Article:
This article appears in the
April 1999 edition of
The KLA: braced
to defend and control
the last year, the Kosovo Liberation Army (KLA) has transformed itself
from a band of guerrillas to a structured force capable of running political
and internal affairs. Zoran Kusovac reports how they did it.
When, in late February 1998, the Serbian police decided to put an end
to a budding pro-independence movement of armed Kosovo Albanian fighters
in the Drenica region, they were confident that their opponents would
be easily dealt with. Their sources indicated that behind the pompous
name, Ushtria Çlirimtare ë Kosovës (Kosovo Liberation
Army - UÇK or KLA), hid just a couple of hundred hard-line ethnic
Albanians who would be wiped out in one decisive attack. The planning
for the operation, however, revealed the very dilemmas which were to plague
Serbian operations in Kosovo from that moment onwards. The Serbs needed
to decide whether to use adequately sized specialised anti-guerrilla units
and run the risk of granting the KLA importance - something they wanted
to avoid at all costs - or whether to play down the KLA's importance by
just using regular police and Federal Army units.
The Serbs opted for a politically safer option, but the only tactics regular
troops knew was 'scorched earth' - hitting any suspected 'terrorist
resistance' with all means available. Such indiscriminate force met with
fierce opposition from the Jashari family compound in Prekaz, and it took
more than 48 hours to end all resistance there. The results showed that
to silence less than 10 armed males the forces of the Serbian Interior
Ministry (Ministarstvo Unutrasnjih Poslova - MUP) killed more than
40 civilians, including women and children.
call to arms
While the Serbian side claimed that the 'terrorists have been anihilated
once for all', pictures from Drenica of destruction and grief served
as an unexpected impetus for KLA recruitment. Thousands of young Albanians
left their jobs, both in Kosovo and all across Western Europe where they
had been working, to go and join the force fighting for the independence
of their homeland: Kosovo. So rapid and unexpected was the inflow of recruits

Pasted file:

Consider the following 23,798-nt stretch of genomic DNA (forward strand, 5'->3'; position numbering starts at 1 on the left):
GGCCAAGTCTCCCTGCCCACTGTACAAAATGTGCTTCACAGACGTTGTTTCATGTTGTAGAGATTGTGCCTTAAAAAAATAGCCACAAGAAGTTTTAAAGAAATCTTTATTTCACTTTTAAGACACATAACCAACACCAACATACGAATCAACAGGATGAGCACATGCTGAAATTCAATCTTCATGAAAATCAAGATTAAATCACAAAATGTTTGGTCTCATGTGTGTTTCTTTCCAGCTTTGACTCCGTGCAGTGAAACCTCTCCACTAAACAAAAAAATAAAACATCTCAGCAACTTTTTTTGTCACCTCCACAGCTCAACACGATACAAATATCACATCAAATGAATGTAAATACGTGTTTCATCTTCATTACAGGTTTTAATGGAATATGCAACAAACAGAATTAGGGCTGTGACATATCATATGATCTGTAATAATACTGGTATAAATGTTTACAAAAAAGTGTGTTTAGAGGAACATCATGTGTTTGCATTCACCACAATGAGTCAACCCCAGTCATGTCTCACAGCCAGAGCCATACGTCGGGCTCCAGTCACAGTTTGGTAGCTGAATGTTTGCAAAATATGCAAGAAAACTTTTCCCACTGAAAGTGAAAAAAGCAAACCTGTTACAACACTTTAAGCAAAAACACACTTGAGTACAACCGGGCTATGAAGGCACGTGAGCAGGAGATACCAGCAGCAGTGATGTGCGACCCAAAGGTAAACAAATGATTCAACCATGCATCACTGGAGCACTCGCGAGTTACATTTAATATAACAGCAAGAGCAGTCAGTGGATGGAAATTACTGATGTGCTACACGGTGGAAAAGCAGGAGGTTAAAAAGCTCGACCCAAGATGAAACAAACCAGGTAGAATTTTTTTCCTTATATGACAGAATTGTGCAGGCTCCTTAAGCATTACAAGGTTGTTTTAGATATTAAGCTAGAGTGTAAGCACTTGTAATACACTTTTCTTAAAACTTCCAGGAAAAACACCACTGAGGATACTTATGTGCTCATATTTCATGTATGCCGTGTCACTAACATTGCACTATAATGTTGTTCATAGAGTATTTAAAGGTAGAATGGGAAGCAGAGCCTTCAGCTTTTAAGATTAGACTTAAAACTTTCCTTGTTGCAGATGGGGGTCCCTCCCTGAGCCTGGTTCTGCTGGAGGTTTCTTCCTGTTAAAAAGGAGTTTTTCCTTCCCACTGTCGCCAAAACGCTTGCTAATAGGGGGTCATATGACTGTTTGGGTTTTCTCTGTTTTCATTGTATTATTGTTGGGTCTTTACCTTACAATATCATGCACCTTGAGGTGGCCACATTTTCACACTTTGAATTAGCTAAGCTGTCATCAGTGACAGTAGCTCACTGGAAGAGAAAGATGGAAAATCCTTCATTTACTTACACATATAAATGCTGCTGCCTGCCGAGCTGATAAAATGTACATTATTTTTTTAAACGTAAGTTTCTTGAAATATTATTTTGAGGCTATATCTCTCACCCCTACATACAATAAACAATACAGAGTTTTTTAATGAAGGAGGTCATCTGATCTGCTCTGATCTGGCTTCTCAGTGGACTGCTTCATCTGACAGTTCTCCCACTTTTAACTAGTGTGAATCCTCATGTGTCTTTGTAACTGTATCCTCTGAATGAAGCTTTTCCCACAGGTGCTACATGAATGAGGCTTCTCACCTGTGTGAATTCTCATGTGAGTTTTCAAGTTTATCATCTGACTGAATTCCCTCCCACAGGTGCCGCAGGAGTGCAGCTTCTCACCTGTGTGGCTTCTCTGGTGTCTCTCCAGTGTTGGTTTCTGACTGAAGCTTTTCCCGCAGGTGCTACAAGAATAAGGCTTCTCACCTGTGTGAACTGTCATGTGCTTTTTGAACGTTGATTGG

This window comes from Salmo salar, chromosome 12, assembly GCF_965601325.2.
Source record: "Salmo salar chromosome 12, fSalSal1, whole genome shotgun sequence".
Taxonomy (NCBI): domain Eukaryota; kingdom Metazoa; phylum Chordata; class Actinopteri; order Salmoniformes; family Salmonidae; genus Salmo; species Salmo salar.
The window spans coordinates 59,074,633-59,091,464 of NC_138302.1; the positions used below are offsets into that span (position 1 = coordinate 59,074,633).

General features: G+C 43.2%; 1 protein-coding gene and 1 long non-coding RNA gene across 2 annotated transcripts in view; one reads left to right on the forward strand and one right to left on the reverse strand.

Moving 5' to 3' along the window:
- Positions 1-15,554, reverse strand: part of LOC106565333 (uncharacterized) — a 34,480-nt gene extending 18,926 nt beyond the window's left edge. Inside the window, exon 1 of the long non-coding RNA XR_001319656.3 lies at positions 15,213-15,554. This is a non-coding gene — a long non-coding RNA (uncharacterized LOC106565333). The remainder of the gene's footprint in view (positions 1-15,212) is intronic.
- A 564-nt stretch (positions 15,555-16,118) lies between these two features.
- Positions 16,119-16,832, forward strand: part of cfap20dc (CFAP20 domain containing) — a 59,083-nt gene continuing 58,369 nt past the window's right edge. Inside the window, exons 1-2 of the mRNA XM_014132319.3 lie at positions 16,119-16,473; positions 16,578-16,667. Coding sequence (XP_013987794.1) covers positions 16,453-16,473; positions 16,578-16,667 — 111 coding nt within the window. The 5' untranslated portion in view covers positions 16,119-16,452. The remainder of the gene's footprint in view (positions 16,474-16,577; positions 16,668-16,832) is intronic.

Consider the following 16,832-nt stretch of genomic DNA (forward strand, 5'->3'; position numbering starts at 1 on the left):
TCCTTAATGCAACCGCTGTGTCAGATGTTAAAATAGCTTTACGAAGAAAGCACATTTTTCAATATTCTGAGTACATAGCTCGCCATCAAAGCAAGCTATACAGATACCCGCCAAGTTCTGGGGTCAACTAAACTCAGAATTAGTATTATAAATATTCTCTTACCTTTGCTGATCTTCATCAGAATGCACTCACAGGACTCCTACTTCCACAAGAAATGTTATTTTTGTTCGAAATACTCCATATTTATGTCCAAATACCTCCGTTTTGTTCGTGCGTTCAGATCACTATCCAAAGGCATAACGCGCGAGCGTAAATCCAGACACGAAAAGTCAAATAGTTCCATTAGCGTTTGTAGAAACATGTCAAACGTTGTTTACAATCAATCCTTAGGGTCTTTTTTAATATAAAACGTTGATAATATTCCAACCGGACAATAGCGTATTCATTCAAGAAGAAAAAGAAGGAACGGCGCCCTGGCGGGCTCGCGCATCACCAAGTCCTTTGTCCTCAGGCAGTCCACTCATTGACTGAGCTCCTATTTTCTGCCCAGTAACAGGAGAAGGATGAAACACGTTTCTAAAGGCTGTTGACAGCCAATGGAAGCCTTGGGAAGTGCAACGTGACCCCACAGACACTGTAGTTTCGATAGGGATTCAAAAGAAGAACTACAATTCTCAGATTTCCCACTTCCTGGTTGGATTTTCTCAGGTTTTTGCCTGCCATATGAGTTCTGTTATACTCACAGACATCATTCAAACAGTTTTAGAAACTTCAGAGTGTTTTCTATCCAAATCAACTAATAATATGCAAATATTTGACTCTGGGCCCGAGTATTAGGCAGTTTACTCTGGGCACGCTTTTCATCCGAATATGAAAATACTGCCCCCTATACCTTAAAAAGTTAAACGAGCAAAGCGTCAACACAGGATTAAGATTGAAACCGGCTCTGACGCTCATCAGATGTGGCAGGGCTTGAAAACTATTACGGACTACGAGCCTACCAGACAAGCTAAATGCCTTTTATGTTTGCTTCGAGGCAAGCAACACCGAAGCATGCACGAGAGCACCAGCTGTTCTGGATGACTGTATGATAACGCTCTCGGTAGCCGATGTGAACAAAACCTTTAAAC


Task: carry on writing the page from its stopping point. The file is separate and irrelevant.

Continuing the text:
that the KLA initially was unable to cope. Many made their way into Drenica,
which, despite the bitter defeats of February and March, was seen as the
centre of the resistance.
of the KLA
It is still not easy to understand how it was possible to bring together,
organise and arm the 30,000 fighters that the KLA mustered between the
spring and summer of 1998. A key factor in explaining the unexpectedly
rapid growth of the KLA, however, is the nature of Albanian society. Closely
knit, with strong family, clan and regional affiliances, Albanians have
always been regarded as inpenetrable to outsiders and loyal to their own
sense of unity. This helped them to rally behind the non-violent resistance
advocated by the grass-roots ethnic-Albanian Democratic League of Kosovo
(Lidhja Demokratike ë Kosovës - LDK) and its leader, Ibrahim
Rugova. However, with the appearance of the KLA and an upsurge of armed
actions against the MUP and 'loyal Albanians' (those who continued to
work for the state or directly co-operated with its executive bodies in
Kosovo), the determination to pursue the ultimate aim - independence for
Kosovo - by non-violent means was undermined. The KLA appeared in public
on 28 November 1997. The fact that the Jasharis were just ordinary farmers
and not professional soldiers reinforced the belief that an armed uprising
had a chance.
The would-be fighters approached the former political prisoners in their
respective regions with offers to fight. Most Albanian political prisoners
were former students arrested in the 1980s for their participation in
the movement demanding a Republic of Kosovo within Federal Yugoslavia.
The movement itself was quite idealistic, but a heavy-handed response
by the government, long prison sentences and the impossibility of finding
employment upon release had radicalised the youths to the point that they
were now ready to lead the armed struggle. Other leaders included the
younger generation of students (dismissed from the universities when Kosovo
autonomy was forcibly abolished in the early 1990s), teachers, doctors,
members of influential families and known local rogues. Army officers
and police inspectors who were purged in the early 1990s were the only
ones with any military knowledge. As soon as rumour spread that there
was a core of resistance in a particular area, potential recruits were
directed there by word of mouth.
The self-proclaimed government of the 'Republic of Kosovo' collected
a 3 per cent income tax on all exiles working in Germany, Switzerland
and Austria, but much more important for the financing of the KLA were
the funds sent by family members who worked abroad. Before the beginning
of mass resistance they simply served to sustain the large families and
clans, but once a decision was taken to fight those funds were further